It's Business As Usual for Louisiana Fly Fishing Guides
Over a week after BP’s Deepwater Horizon rig exploded in the Gulf of Mexico, crude oil is still spewing into the sea. The massive oil slick which made landfall last week threatens to become the worst environmental catastrophe in US history.
Ground zero for the spill happens to be in America’s premier supply for shrimp, crawfish, and blue crabs. It’s also the place to go for fly fishermen who have their sights set on redfish. Bruce Smithhammer of High Country Flies in Jackson Hole, Wyoming is one of those traveling anglers, and made his first trip to fish for the redfish of coastal Louisiana a few weeks ago. Said Smithhammer, “To imagine what’s about to happen to the marsh that I was just recently exploring, all the wildlife I saw, all the livelihoods tied to the fishery…well, as others have already said, it’s beyond words, and I feel helpless.”
The marshes of the northern Gulf Coast are prime habitat for redfish, who feed along shell bars, grassy shorelines and on shallow flats. Pre-spill estimates are that Louisiana is losing up to a football field of marsh per day. One of the primary concerns of local guide, and manager of Uptown Angler in New Orleans, Dayne Larsen, is the impact the oil will have on the marsh grass. The grass beds will soak it up and die. Once the roots systems that are essentially holding the marsh in place fail, the grasses will be carried off by the sea, never to return.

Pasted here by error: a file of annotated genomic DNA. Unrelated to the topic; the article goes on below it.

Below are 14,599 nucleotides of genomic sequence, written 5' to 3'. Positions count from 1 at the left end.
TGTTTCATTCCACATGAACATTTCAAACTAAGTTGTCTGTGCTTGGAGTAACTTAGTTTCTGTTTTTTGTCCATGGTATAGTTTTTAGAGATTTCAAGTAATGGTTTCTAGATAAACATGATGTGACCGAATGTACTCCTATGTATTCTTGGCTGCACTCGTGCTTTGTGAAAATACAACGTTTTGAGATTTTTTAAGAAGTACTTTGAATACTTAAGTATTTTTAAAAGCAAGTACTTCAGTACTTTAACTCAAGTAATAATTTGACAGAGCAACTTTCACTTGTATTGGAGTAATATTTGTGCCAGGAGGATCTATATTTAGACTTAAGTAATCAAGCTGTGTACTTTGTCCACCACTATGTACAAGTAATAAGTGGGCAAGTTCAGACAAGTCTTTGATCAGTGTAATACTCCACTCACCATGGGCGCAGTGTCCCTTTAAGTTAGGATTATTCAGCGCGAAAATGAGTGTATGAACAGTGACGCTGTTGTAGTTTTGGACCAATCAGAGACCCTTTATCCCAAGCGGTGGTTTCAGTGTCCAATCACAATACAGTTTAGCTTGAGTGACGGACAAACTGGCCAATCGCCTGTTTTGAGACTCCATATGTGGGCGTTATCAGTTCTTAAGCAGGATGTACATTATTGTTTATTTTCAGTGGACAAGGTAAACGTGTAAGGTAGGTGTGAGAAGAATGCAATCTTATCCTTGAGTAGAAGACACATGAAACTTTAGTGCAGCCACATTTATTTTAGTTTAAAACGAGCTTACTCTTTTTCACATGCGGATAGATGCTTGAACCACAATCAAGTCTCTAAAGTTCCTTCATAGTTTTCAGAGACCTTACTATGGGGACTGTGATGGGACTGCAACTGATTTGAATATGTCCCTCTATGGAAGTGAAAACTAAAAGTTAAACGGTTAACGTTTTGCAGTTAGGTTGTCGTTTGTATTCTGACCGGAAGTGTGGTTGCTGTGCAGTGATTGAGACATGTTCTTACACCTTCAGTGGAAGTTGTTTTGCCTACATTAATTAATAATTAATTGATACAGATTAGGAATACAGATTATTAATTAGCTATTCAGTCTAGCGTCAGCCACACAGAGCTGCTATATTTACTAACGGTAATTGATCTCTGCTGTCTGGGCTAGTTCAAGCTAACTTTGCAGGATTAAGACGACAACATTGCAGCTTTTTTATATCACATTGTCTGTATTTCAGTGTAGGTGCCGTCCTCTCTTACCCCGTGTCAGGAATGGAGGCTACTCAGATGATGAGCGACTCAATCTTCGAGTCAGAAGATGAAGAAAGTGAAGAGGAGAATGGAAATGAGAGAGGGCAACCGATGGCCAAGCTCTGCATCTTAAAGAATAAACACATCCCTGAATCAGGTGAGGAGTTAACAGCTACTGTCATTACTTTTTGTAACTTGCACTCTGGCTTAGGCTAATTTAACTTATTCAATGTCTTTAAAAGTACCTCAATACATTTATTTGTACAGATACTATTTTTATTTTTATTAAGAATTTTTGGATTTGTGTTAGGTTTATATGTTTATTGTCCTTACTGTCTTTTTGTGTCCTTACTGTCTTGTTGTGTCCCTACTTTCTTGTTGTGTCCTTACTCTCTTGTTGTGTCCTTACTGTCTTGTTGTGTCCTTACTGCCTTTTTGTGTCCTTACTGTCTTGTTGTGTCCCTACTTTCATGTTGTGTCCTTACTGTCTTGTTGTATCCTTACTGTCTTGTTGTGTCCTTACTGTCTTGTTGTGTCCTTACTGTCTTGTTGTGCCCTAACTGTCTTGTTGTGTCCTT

That kind of talk is pretty grim news to area guides whose livelihood depends on the fishery, but as we all saw in the aftermath of Hurricane Katrina, these people know how to pull together in times of crisis and move forward.
“We ain’t dead yet,” said Capt. Alec Griffin, of Louisiana Flywater. Griffin, who was featured in the fly fishing film Rise, said that there is still a lot of marsh to fish that hasn’t been affected by the oil spill making landfall. In fact, Griffin said that despite all of the negative press on the area since the spill made national headlines, fishing continues to be fantastic. The marshes on the Westbank of the Mississippi River in lower Plaquemines Parish are still fishing well. “We’ve got to remain confident, but not over-confident. No other attitude helps.”
Griffin seemed concerned that despite officials having a plan to stop the leak, they still haven’t made public any concrete plans to keep the oil out of the marsh. Said Griffin, “We’ve got a big problem, and a big potential problem. If in fact the oil starts getting into new areas, I’ll be out there with my skiff doing all I can to be part of the solution. In the meantime, we’re just trying to go about business as usual, and to let people know that the fishing is still good.”